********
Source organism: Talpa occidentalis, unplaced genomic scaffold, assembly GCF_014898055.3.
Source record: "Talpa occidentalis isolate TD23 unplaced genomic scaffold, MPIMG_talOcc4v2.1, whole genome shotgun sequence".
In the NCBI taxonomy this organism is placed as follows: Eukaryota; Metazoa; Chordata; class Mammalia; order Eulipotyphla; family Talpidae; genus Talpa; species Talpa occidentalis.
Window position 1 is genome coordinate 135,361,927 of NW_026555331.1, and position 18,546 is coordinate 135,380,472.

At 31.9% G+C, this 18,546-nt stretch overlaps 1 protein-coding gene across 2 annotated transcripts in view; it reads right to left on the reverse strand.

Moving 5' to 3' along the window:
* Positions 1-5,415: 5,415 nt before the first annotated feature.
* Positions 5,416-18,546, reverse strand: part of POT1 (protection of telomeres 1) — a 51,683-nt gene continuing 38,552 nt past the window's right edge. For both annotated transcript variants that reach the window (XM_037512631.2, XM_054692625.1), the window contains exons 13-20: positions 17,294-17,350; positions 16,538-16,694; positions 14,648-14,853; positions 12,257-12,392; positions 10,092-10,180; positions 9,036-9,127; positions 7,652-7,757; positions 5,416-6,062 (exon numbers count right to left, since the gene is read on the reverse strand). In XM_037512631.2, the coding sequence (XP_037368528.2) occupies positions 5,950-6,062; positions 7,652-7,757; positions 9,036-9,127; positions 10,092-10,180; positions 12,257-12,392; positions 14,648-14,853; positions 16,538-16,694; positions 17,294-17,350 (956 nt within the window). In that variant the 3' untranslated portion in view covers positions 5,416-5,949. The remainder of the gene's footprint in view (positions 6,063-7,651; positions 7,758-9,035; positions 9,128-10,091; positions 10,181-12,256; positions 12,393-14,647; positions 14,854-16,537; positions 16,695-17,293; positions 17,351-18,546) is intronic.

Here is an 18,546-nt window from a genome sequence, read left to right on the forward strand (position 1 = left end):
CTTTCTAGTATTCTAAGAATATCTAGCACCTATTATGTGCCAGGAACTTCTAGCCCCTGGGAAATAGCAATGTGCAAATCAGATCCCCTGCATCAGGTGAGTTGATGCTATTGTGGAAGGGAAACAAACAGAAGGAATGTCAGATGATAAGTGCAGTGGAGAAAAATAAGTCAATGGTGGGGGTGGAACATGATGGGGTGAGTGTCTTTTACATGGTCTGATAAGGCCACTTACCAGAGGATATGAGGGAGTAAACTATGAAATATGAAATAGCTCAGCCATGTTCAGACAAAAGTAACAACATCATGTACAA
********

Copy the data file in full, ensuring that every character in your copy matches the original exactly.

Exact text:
Source organism: Talpa occidentalis, unplaced genomic scaffold, assembly GCF_014898055.3.
Source record: "Talpa occidentalis isolate TD23 unplaced genomic scaffold, MPIMG_talOcc4v2.1, whole genome shotgun sequence".
In the NCBI taxonomy this organism is placed as follows: Eukaryota; Metazoa; Chordata; class Mammalia; order Eulipotyphla; family Talpidae; genus Talpa; species Talpa occidentalis.
Window position 1 is genome coordinate 135,361,927 of NW_026555331.1, and position 18,546 is coordinate 135,380,472.

At 31.9% G+C, this 18,546-nt stretch overlaps 1 protein-coding gene across 2 annotated transcripts in view; it reads right to left on the reverse strand.

Moving 5' to 3' along the window:
* Positions 1-5,415: 5,415 nt before the first annotated feature.
* Positions 5,416-18,546, reverse strand: part of POT1 (protection of telomeres 1) — a 51,683-nt gene continuing 38,552 nt past the window's right edge. For both annotated transcript variants that reach the window (XM_037512631.2, XM_054692625.1), the window contains exons 13-20: positions 17,294-17,350; positions 16,538-16,694; positions 14,648-14,853; positions 12,257-12,392; positions 10,092-10,180; positions 9,036-9,127; positions 7,652-7,757; positions 5,416-6,062 (exon numbers count right to left, since the gene is read on the reverse strand). In XM_037512631.2, the coding sequence (XP_037368528.2) occupies positions 5,950-6,062; positions 7,652-7,757; positions 9,036-9,127; positions 10,092-10,180; positions 12,257-12,392; positions 14,648-14,853; positions 16,538-16,694; positions 17,294-17,350 (956 nt within the window). In that variant the 3' untranslated portion in view covers positions 5,416-5,949. The remainder of the gene's footprint in view (positions 6,063-7,651; positions 7,758-9,035; positions 9,128-10,091; positions 10,181-12,256; positions 12,393-14,647; positions 14,854-16,537; positions 16,695-17,293; positions 17,351-18,546) is intronic.

Here is an 18,546-nt window from a genome sequence, read left to right on the forward strand (position 1 = left end):
CTTTCTAGTATTCTAAGAATATCTAGCACCTATTATGTGCCAGGAACTTCTAGCCCCTGGGAAATAGCAATGTGCAAATCAGATCCCCTGCATCAGGTGAGTTGATGCTATTGTGGAAGGGAAACAAACAGAAGGAATGTCAGATGATAAGTGCAGTGGAGAAAAATAAGTCAATGGTGGGGGTGGAACATGATGGGGTGAGTGTCTTTTACATGGTCTGATAAGGCCACTTACCAGAGGATATGAGGGAGTAAACTATGAAATATGAAATAGCTCAGCCATGTTCAGACAAAAGTAACAACATCATGTACAA